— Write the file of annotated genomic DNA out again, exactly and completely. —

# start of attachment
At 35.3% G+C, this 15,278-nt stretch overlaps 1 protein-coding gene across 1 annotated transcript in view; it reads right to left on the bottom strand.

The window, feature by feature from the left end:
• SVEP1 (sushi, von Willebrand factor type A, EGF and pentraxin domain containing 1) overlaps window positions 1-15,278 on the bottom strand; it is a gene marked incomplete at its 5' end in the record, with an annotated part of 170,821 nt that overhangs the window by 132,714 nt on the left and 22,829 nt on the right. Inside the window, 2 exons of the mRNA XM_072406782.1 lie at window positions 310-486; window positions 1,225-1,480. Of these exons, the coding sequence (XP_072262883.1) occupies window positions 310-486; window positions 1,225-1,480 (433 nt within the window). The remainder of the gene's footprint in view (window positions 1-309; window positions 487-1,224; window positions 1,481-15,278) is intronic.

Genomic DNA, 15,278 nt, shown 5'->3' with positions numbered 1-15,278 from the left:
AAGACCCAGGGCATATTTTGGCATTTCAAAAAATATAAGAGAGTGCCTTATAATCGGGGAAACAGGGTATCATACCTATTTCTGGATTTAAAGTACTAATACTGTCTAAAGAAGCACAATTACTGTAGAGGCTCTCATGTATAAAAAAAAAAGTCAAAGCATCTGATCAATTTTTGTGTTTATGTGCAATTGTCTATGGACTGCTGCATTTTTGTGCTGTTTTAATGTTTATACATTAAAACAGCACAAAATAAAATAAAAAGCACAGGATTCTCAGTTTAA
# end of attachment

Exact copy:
At 35.3% G+C, this 15,278-nt stretch overlaps 1 protein-coding gene across 1 annotated transcript in view; it reads right to left on the bottom strand.

The window, feature by feature from the left end:
• SVEP1 (sushi, von Willebrand factor type A, EGF and pentraxin domain containing 1) overlaps window positions 1-15,278 on the bottom strand; it is a gene marked incomplete at its 5' end in the record, with an annotated part of 170,821 nt that overhangs the window by 132,714 nt on the left and 22,829 nt on the right. Inside the window, 2 exons of the mRNA XM_072406782.1 lie at window positions 310-486; window positions 1,225-1,480. Of these exons, the coding sequence (XP_072262883.1) occupies window positions 310-486; window positions 1,225-1,480 (433 nt within the window). The remainder of the gene's footprint in view (window positions 1-309; window positions 487-1,224; window positions 1,481-15,278) is intronic.

Genomic DNA, 15,278 nt, shown 5'->3' with positions numbered 1-15,278 from the left:
AAGACCCAGGGCATATTTTGGCATTTCAAAAAATATAAGAGAGTGCCTTATAATCGGGGAAACAGGGTATCATACCTATTTCTGGATTTAAAGTACTAATACTGTCTAAAGAAGCACAATTACTGTAGAGGCTCTCATGTATAAAAAAAAAAGTCAAAGCATCTGATCAATTTTTGTGTTTATGTGCAATTGTCTATGGACTGCTGCATTTTTGTGCTGTTTTAATGTTTATACATTAAAACAGCACAAAATAAAATAAAAAGCACAGGATTCTCAGTTTAA